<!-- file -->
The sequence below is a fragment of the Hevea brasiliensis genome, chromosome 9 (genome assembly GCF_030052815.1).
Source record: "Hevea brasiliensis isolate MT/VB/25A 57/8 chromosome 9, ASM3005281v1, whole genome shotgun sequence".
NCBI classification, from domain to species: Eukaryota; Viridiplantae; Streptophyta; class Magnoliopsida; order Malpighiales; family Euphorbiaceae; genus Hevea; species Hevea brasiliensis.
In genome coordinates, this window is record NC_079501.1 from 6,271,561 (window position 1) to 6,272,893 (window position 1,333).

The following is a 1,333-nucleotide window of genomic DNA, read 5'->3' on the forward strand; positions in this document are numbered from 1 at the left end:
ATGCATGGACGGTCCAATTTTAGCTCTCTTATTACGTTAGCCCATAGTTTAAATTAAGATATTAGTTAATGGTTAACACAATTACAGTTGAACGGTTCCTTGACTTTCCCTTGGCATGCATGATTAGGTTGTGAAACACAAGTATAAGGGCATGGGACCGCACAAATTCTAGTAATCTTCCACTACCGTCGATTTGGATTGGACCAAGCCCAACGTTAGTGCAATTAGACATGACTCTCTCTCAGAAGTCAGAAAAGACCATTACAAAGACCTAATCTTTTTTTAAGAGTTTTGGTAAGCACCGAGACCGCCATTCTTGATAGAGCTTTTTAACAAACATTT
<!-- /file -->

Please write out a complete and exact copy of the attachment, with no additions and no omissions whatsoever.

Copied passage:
The sequence below is a fragment of the Hevea brasiliensis genome, chromosome 9 (genome assembly GCF_030052815.1).
Source record: "Hevea brasiliensis isolate MT/VB/25A 57/8 chromosome 9, ASM3005281v1, whole genome shotgun sequence".
NCBI classification, from domain to species: Eukaryota; Viridiplantae; Streptophyta; class Magnoliopsida; order Malpighiales; family Euphorbiaceae; genus Hevea; species Hevea brasiliensis.
In genome coordinates, this window is record NC_079501.1 from 6,271,561 (window position 1) to 6,272,893 (window position 1,333).

The following is a 1,333-nucleotide window of genomic DNA, read 5'->3' on the forward strand; positions in this document are numbered from 1 at the left end:
ATGCATGGACGGTCCAATTTTAGCTCTCTTATTACGTTAGCCCATAGTTTAAATTAAGATATTAGTTAATGGTTAACACAATTACAGTTGAACGGTTCCTTGACTTTCCCTTGGCATGCATGATTAGGTTGTGAAACACAAGTATAAGGGCATGGGACCGCACAAATTCTAGTAATCTTCCACTACCGTCGATTTGGATTGGACCAAGCCCAACGTTAGTGCAATTAGACATGACTCTCTCTCAGAAGTCAGAAAAGACCATTACAAAGACCTAATCTTTTTTTAAGAGTTTTGGTAAGCACCGAGACCGCCATTCTTGATAGAGCTTTTTAACAAACATTT